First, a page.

With a wide range of UVC room sterilisation products available, how can users be sure they are selecting the best one?
CW Applied Technology was approached very early on in the pandemic to see if we could develop a UVC-based room steriliser for a very senior surgeon here in Ireland. We were determined not to fall into the trap of prioritising cost over everything else (as our research below indicated that this continues to be an issue in the industry), but also were determined to place a priority on affordability.
We collaborated with a US company, American Air & Water, which has long been established in the germicidal UV market, to develop a product aimed at helping address some of the issues that typically go along with UVC room sterilisation; as well as providing a solution which could be independently verified as effective against both SARS-CoV-2 and carbapenemase-producing Enterobacteriaceae (CPE).
The UVC room steriliser marketplace offers a wide range of products, from the very cheap to the incredibly expensive. Generally speaking, in our experience at least, the incredibly expensive products are more likely to come with some independent verification; but those at the cheaper end are far less likely to offer this – at least, until now.
The market for UVC room sterilisers currently includes a lot of poor quality, cheap products which the manufacturers often describe in terms such as ‘may be effective against COVID-19’ or ‘we expect this will be effective against COVID-19’. For professionals whose job it is to ensure that they use products which make rooms safer, relying on ‘may be effective’ isn’t good enough. As the old saying goes, ‘you get what you pay for’; when you pay little, expect little.
Most of the very cheap UVC room sterilisers come with very little user guidance. Some manufacturers we have seen have had their product tested at a laboratory, but only usually against pathogens like the common cold virus. Then, because the product has been deemed successful in eliminating that virus (although it is not always made clear how long it had to be run for and at what distance from the surface containing the virus), the manufacturer will suggest that they believe it ‘may be similarly effective’ against SARS-CoV-2.
Other manufacturers are leveraging the lack of knowledge on the part of the public regarding what ‘coronavirus’ actually means. Many people believe that there is one coronavirus, which is also called SARS-CoV-2 or COVID-19. The reality is that ‘coronavirus’ is a collective term which applies to hundreds of different viruses, including SARS-CoV-2. If a UVC steriliser claims to reduce, eliminate or kill ‘coronavirus’, the buyer needs to ensure that the manufacturer specifically means SARS-CoV-2. There are many coronaviruses which are substantially less life-threatening, and so it is very important to know that the product has been independently tested on SARS-CoV-2.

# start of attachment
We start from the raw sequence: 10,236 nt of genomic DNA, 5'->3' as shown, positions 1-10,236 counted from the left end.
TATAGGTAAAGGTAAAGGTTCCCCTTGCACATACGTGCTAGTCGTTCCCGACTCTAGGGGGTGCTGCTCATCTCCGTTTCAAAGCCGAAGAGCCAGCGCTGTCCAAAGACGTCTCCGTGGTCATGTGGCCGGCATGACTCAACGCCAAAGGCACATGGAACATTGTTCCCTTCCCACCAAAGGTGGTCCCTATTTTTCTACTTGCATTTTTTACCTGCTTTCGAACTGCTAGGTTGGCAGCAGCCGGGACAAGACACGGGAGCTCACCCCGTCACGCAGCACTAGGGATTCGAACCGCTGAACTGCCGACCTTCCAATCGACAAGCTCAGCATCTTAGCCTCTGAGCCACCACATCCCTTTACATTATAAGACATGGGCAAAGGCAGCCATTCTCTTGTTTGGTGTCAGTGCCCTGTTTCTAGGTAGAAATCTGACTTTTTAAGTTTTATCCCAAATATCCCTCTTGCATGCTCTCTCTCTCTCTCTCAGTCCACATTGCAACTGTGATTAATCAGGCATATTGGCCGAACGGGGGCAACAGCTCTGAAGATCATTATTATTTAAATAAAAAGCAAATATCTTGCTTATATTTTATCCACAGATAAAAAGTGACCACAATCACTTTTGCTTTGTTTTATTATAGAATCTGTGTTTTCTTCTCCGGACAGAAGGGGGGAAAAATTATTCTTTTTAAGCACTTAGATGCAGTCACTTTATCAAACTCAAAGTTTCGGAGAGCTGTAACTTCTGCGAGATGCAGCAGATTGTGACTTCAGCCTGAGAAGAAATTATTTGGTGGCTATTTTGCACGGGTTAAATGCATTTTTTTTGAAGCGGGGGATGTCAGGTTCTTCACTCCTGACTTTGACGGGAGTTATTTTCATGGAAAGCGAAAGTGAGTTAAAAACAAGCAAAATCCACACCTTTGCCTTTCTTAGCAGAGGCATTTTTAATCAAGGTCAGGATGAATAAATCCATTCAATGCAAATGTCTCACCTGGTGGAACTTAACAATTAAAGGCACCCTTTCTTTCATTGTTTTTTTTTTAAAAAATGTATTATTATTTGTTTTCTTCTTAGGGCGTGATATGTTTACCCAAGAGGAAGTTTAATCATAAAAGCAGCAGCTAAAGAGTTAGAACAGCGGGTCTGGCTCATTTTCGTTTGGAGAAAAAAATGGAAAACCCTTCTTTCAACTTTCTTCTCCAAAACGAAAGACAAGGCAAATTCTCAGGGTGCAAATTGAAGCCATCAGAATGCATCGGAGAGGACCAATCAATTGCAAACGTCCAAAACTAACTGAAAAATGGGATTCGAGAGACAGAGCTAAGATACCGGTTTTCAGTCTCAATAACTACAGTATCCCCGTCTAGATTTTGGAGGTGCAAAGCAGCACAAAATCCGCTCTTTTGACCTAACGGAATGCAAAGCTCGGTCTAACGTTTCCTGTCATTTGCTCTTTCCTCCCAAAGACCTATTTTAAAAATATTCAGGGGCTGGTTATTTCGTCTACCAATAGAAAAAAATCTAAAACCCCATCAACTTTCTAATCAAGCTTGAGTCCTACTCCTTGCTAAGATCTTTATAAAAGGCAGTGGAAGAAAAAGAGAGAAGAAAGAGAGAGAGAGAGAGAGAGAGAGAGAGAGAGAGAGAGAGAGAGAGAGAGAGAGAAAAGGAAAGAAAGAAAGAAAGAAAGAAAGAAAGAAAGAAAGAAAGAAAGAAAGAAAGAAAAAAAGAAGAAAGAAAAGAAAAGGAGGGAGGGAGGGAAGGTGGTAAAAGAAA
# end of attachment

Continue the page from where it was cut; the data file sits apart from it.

As there is often very little user guidance accompanying the UVC room sterilisers being sold, the user cannot be certain that they are using it correctly. Equally, there is very little guidance on runtimes with many of the room UVC products that we have seen. Runtime is critical to ensure that the correct UVC dose to inactivate SARS-CoV-2 is built up at the required distance from the UVC light. In many cases, the reason for the lack of detail on runtimes is that it can take many hours in some cases – if not longer – to develop the required dose.
Many of the cheaper products emphasise features such as motion sensors to switch off the light if someone comes too close to the device, or the ease of placing a device on a table or carrying it to another room. These are certainly nice features to have, but not if the fundamental object of the product – to inactivate SARS-CoV-2, for example – is not fulfilled adequately or in a timely way. If there is no independent verification of effectiveness and no substantial user guidance to try to ensure most effective usage of the steriliser, then everything else is window dressing.
The ‘kill rate’ of these devices is often quoted as 99% or 99.9%. Without knowing runtimes and radius of operation to start with, these figures are more or less irrelevant. The manufacturer is not misleading, as such; they are simply not sharing the most important information, instead allowing the customer to decide on the potential effectiveness of the product themselves based on generalised statements. The product may only be effective at a distance of 10cm from the light over periods of two hours, for example – the buyer cannot be certain. No product should be sold in this way, and certainly not a potentially lifesaving product.
In our opinion, anyone purchasing a UV room steriliser needs to verify three key points: